Is Myspace really as bad as it seems?

Summary:We as educators, adults, and parents need to recognize Myspace.com for the paradigm shift in communication technology that it represents

Well, yes and no. Yes, it has a terrible interface. Yes, it is so loaded with ads that you can barely navigate. Yes, there's a fair amount of questionable content scattered throughout. Yes, I am now the proud owner of lots of spam in my inbox now that I created a myspace account (for research purposes only!). And yes, I certainly block it at my school.

However, and this is a big however, we as educators, adults, and parents need to recognize Myspace.com for the paradigm shift in communication technology that it represents. Approximately 70% of my students have a Myspace and all report checking and/or updating it daily.  As I noted, I created my own Myspace to see what all of the excitement was about.  It was easy enough to set up, but the most notable aspect of the process was the immediacy with which students began contacting me, thrilled that I had created a Myspace.  Soon, my inbox was inundated with "friend requests," others wishing to be able to send me messages, subscribe to blogs, share bulletins, etc.

Although this was enough to drive me nuts because I actually have more to do than correspond via Myspace with my students, it was enough to provide considerable insight into the ways in which my students communicate.   Back in my day, we were content to talk on the phone.  Email has been relegated to stuffy business types.  The students with whom we interact every day certainly still talk on the phone (though as often as not, the phones are mobile), but rely heavily on instant messaging, Myspace, and other portals like My Yearbook to communicate.  The value of these particular sites is that it is just as easy to communicate with pictures and chat sessions as it is with email, messages, posts, and bulletins.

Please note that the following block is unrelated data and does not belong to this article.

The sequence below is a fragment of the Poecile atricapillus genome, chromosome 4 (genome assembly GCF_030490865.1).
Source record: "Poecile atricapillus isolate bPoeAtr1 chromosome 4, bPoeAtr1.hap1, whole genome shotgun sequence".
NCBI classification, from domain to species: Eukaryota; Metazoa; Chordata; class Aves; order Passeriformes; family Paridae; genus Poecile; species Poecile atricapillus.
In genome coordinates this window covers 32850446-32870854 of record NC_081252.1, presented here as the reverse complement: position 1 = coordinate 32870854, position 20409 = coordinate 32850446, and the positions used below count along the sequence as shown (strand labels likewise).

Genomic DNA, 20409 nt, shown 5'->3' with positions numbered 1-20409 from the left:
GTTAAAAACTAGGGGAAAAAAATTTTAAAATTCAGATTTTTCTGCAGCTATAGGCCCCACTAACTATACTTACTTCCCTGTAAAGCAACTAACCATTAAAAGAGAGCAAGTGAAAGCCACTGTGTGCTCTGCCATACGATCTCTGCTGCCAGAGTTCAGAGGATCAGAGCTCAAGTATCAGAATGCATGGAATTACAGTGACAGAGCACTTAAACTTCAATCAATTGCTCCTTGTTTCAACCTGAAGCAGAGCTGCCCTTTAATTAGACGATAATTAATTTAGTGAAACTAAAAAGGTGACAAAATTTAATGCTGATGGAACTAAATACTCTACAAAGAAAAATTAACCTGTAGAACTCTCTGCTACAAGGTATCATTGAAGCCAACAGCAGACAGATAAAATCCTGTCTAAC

Homo Ipod is not content with verbal communication alone.  This generation has been raised with such a variety of multimedia that the integration of simple web development with everyday communication is second nature.  Not only do we need to recognize and embrace this, but we also need to help our students learn to use the myriad of Internet-based resources at their disposal.  To steal a line from Spiderman, "With great power comes great responsibility."

One of my colleages gave her students an assignment on human development last week.  On several occasions, she had to stop presentations on the topic midstream to ask students what they were talking about.  The answer (each time)?  "I don't know, I found it on Google." Her students had just cut and pasted text from the Net into PowerPoint shows.  The shows themselves were masterpieces of PowerPoint technowizardry with transitions and animation that would do the best advertising executive proud.  Although obviously adept at handling computer media, these students were clueless about the content of the media and unwilling to do real research on anything that Google couldn't drop in their laps.

If we can get our students to actually go beyond the first 3 links on Google or avoid the traps and dangers of Myspace and other such portals, we have a golden opportunity to tap into homo ipod's innate ability to navigate through a variety of technologies.  We can finally address in a real, concrete, and easy way all of the research of the past several years on learning and teaching styles.  We finally have the means with which we can address visual, auditory, and hands-on learners, can communicate asynchronously to ensure that students can access info when and if they need it, and can provide ready access to instructors. Yes, Myspace has its problems, but it provides a window into new, excting, and innovative ways we can (and need to) reach out to our students.

Topics: Google, Software

About

Christopher Dawson grew up in Seattle, back in the days of pre-antitrust Microsoft, coffeeshops owned by something other than Starbucks, and really loud, inarticulate music. He escaped to the right coast in the early 90's and received a degree in Information Systems from Johns Hopkins University. While there, he began a career in health a... Full Bio

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